Coming to a bar near you: DIY cocktails

DIY cocktails at Hopscotch in Melbourne.
DIY cocktails at Hopscotch in Melbourne. Photo: Supplied


Hopscotch, an urban beer bar, opened in Melbourne last Friday – but it's not the 30 beers on tap that have us talking. Non-beer drinkers can get hands-on with DIY cocktail kits for two. Each is presented in a mini wooden crate with two glasses, two shakers, garnish, booze and mixers. Choose from espresso martinis, pina coladas or moscow mules – or make an afternoon of it and try all three. $34 per kit.

Sydney's Banksii is reviving more than vermouth.

Sydney's Banksii is reviving an old dessert favourite. Photo: Supplied

We're eating… RETRO PUDDINGS

There are two types of people in this world: those who enjoy pudding and those we don't have time for. Trifles have reappeared in restaurants inspired by the festive season. In Sydney, Banksii puts your grandmother's trifle to shame with vermouth-soaked sponge, burnt vanilla cream and rosella jelly, while Chiswick does a hazelnut and blood orange number. In Melbourne, Epocha's dessert trolley rolls past every day except Sunday with cherry and blackberry trifle layered with lemon verbena custard, meyer lemon flowers and rhubarb and vanilla jelly. Diet starts 2017. 

Sprinkles galore from Melt Bake Shop.

Sprinkles galore from Melt. Photo: Supplied

We're baking with… MELTBAKESHOP.COM.AU 

"We're not your mamma's cake supply store," promises new online cake shop, Melt. In place of lace stencils and dull baking pans are "glam rock twinkle" sprinkles and cookie cutters with shapes from cocktails to cacti and kangaroos. There's also edible glitter, dust and flower seeds; alongside more practical icing tools. The bakery boxes are especially gift-worthy; from $35 each the beautifully packaged parcels help home bakers create Instagrammable cakes with ease. 


Instagram seems to be having a lightbulb moment, with milkshakes and cocktails being served in – you guessed it – lightbulbs. The novelty vessels are already big in Asia (think Korea and Hong Kong) and more recently in New York. We're dubbing it the new mason jar, although Kmart had to take them off the shelves recently due to complaints they resembled homemade drug apparatus. You can buy your own lightbulb cups easily on eBay. If you're in Sydney, pop into Holy Shake in George Street for a bubble tea, or head to Son in Law in Melbourne for a pink "nom yen" Thai milk – both served in light bulbs.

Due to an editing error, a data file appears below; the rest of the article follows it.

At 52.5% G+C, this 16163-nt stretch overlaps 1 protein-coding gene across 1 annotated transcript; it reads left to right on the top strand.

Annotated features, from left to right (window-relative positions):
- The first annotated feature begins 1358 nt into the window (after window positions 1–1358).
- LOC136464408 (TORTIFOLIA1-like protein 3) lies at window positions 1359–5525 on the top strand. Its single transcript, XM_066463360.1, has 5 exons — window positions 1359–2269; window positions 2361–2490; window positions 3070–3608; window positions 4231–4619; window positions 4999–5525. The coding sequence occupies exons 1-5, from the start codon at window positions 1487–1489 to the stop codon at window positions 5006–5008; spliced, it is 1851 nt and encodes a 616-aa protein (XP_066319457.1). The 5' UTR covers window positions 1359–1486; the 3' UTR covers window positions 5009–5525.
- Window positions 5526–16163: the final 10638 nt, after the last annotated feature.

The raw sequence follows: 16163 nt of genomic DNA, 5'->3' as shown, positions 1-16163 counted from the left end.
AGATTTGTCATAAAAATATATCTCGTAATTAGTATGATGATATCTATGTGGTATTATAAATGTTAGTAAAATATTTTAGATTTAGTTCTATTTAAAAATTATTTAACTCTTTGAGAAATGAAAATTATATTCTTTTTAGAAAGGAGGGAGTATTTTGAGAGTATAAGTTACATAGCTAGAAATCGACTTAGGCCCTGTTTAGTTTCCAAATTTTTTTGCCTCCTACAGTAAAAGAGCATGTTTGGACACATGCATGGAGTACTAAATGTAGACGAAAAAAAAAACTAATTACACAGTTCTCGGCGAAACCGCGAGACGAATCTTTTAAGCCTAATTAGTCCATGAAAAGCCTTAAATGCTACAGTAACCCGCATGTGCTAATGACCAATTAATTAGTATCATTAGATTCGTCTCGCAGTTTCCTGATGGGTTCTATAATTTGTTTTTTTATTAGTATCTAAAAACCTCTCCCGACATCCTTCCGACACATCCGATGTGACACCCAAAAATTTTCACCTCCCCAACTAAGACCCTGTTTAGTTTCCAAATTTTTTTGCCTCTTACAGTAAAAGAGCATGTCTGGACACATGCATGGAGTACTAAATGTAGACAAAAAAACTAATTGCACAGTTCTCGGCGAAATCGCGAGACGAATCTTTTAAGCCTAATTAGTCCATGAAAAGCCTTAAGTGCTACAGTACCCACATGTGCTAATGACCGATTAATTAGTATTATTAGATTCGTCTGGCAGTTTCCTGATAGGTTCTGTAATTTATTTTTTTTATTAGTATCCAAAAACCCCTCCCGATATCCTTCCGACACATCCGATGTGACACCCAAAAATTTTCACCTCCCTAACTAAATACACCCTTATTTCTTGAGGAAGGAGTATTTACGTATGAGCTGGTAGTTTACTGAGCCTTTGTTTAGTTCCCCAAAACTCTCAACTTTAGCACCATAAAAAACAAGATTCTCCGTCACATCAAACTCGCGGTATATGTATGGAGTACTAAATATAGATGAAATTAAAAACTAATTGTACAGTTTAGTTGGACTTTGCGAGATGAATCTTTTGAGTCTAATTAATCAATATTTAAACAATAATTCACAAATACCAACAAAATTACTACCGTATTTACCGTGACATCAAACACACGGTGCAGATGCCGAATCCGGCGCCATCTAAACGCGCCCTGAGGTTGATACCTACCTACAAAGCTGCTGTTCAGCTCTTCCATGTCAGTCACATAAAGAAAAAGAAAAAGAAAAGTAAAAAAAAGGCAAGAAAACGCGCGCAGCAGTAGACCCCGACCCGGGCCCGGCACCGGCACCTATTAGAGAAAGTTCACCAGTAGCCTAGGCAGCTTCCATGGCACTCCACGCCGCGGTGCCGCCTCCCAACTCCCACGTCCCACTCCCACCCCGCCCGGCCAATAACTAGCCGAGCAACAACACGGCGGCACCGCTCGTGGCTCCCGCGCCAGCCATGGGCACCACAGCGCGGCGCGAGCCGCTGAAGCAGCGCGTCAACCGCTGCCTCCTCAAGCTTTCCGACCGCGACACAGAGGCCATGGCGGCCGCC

Gift cards for foodie in your life.

Gift cards for foodie in your life. Photo: Supplied


You've probably spotted Things By Bean greeting cards. They swing between sweet and sarcastic with bold colours and a killer sense of humour. Created by Aussie designer Jo Power, we're fans of the food series, from gingerbread "murder" at Christmas, to cake for breakfast, lunch and dinner on birthdays. The sunny-side-up egg wrapping paper is also pretty neat. 

This is better than boring cereal.

This is better than boring cereal. Photo: Supplied



Raspberry and blackberry season is in full swing, and these breakfast pops are especially handy during school holidays. Make two berry purees by separately blending 125g each of raspberries and blackberries with 2 tablespoons castor sugar. Strain through a sieve and set aside. Whisk together 500ml greek yoghurt, 55g castor sugar and ½ teaspoon vanilla extract. To assemble, fill popsicle moulds by alternating layers of the three mixtures until filled. Gently swirl with a skewer and freeze until set.


North Melbourne chocolate innovators Mörk Chocolate Brew House have updated their summer menu to include a festive bent. The chilled, Christmas pudding spiced chocolate milk comes with a layer of warm, aerated brandy custard and is up there with the best thing you can drink sans alcohol. Non-dairy? Try the No Milk Shake; made with coconut cream, dark chocolate and house oat milk, its lamington-inspired topping of local cherry compote and shaved coconut tastes like a memory. 

We're watching… THE FOUNDER

You don't have to have an interest in food or business to enjoy The Founder, a movie based on the true story of how travelling salesman Ray Kroc grew McDonald's into a fast food empire. Sure, he completely stiffed the original McDonald's brothers in the process, but business is business. Played by Michael Keaton, Kroc inserts himself into the company in 1954 and makes his fortune by buying the land on which McDonald's franchises are built. The attention to detail throughout the film, based on original photographs, is uncanny. In cinemas now.